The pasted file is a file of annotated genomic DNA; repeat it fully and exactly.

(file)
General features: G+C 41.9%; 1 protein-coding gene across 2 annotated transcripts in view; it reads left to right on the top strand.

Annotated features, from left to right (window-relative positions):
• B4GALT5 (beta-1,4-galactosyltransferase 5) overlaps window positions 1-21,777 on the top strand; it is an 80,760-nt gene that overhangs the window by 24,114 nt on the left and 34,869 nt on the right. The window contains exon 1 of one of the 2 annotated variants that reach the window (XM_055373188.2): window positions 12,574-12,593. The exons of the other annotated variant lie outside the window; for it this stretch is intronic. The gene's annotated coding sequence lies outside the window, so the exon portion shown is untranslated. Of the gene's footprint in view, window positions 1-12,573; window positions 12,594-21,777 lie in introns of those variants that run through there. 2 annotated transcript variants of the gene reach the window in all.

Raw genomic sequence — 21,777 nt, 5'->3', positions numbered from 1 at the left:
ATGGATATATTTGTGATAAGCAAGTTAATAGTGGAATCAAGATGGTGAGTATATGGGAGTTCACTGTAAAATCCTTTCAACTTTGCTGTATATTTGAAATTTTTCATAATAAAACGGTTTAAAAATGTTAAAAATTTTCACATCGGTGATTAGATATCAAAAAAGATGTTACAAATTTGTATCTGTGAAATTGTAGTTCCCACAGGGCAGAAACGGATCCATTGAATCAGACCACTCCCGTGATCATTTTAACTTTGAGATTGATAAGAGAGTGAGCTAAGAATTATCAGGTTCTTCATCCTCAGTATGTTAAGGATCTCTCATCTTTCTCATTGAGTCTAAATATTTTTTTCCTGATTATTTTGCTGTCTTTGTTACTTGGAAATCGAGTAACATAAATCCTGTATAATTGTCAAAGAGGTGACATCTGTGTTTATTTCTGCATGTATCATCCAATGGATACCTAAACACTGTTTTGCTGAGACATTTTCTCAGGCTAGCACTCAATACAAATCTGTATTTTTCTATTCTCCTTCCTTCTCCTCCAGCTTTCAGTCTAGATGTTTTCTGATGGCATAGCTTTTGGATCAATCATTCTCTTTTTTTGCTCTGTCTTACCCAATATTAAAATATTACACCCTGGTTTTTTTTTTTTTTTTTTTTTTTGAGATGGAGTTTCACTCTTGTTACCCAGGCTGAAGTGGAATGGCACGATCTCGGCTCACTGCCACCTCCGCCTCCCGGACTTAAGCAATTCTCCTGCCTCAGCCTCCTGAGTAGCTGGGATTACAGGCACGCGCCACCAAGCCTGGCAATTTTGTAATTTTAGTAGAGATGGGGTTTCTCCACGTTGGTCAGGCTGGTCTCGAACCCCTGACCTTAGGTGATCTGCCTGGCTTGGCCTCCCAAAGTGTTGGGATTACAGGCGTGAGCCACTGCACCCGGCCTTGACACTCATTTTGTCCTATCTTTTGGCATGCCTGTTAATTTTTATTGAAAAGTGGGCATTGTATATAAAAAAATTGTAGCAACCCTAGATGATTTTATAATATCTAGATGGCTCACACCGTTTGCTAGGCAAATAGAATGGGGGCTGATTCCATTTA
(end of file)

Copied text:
General features: G+C 41.9%; 1 protein-coding gene across 2 annotated transcripts in view; it reads left to right on the top strand.

Annotated features, from left to right (window-relative positions):
• B4GALT5 (beta-1,4-galactosyltransferase 5) overlaps window positions 1-21,777 on the top strand; it is an 80,760-nt gene that overhangs the window by 24,114 nt on the left and 34,869 nt on the right. The window contains exon 1 of one of the 2 annotated variants that reach the window (XM_055373188.2): window positions 12,574-12,593. The exons of the other annotated variant lie outside the window; for it this stretch is intronic. The gene's annotated coding sequence lies outside the window, so the exon portion shown is untranslated. Of the gene's footprint in view, window positions 1-12,573; window positions 12,594-21,777 lie in introns of those variants that run through there. 2 annotated transcript variants of the gene reach the window in all.

Raw genomic sequence — 21,777 nt, 5'->3', positions numbered from 1 at the left:
ATGGATATATTTGTGATAAGCAAGTTAATAGTGGAATCAAGATGGTGAGTATATGGGAGTTCACTGTAAAATCCTTTCAACTTTGCTGTATATTTGAAATTTTTCATAATAAAACGGTTTAAAAATGTTAAAAATTTTCACATCGGTGATTAGATATCAAAAAAGATGTTACAAATTTGTATCTGTGAAATTGTAGTTCCCACAGGGCAGAAACGGATCCATTGAATCAGACCACTCCCGTGATCATTTTAACTTTGAGATTGATAAGAGAGTGAGCTAAGAATTATCAGGTTCTTCATCCTCAGTATGTTAAGGATCTCTCATCTTTCTCATTGAGTCTAAATATTTTTTTCCTGATTATTTTGCTGTCTTTGTTACTTGGAAATCGAGTAACATAAATCCTGTATAATTGTCAAAGAGGTGACATCTGTGTTTATTTCTGCATGTATCATCCAATGGATACCTAAACACTGTTTTGCTGAGACATTTTCTCAGGCTAGCACTCAATACAAATCTGTATTTTTCTATTCTCCTTCCTTCTCCTCCAGCTTTCAGTCTAGATGTTTTCTGATGGCATAGCTTTTGGATCAATCATTCTCTTTTTTTGCTCTGTCTTACCCAATATTAAAATATTACACCCTGGTTTTTTTTTTTTTTTTTTTTTTTGAGATGGAGTTTCACTCTTGTTACCCAGGCTGAAGTGGAATGGCACGATCTCGGCTCACTGCCACCTCCGCCTCCCGGACTTAAGCAATTCTCCTGCCTCAGCCTCCTGAGTAGCTGGGATTACAGGCACGCGCCACCAAGCCTGGCAATTTTGTAATTTTAGTAGAGATGGGGTTTCTCCACGTTGGTCAGGCTGGTCTCGAACCCCTGACCTTAGGTGATCTGCCTGGCTTGGCCTCCCAAAGTGTTGGGATTACAGGCGTGAGCCACTGCACCCGGCCTTGACACTCATTTTGTCCTATCTTTTGGCATGCCTGTTAATTTTTATTGAAAAGTGGGCATTGTATATAAAAAAATTGTAGCAACCCTAGATGATTTTATAATATCTAGATGGCTCACACCGTTTGCTAGGCAAATAGAATGGGGGCTGATTCCATTTA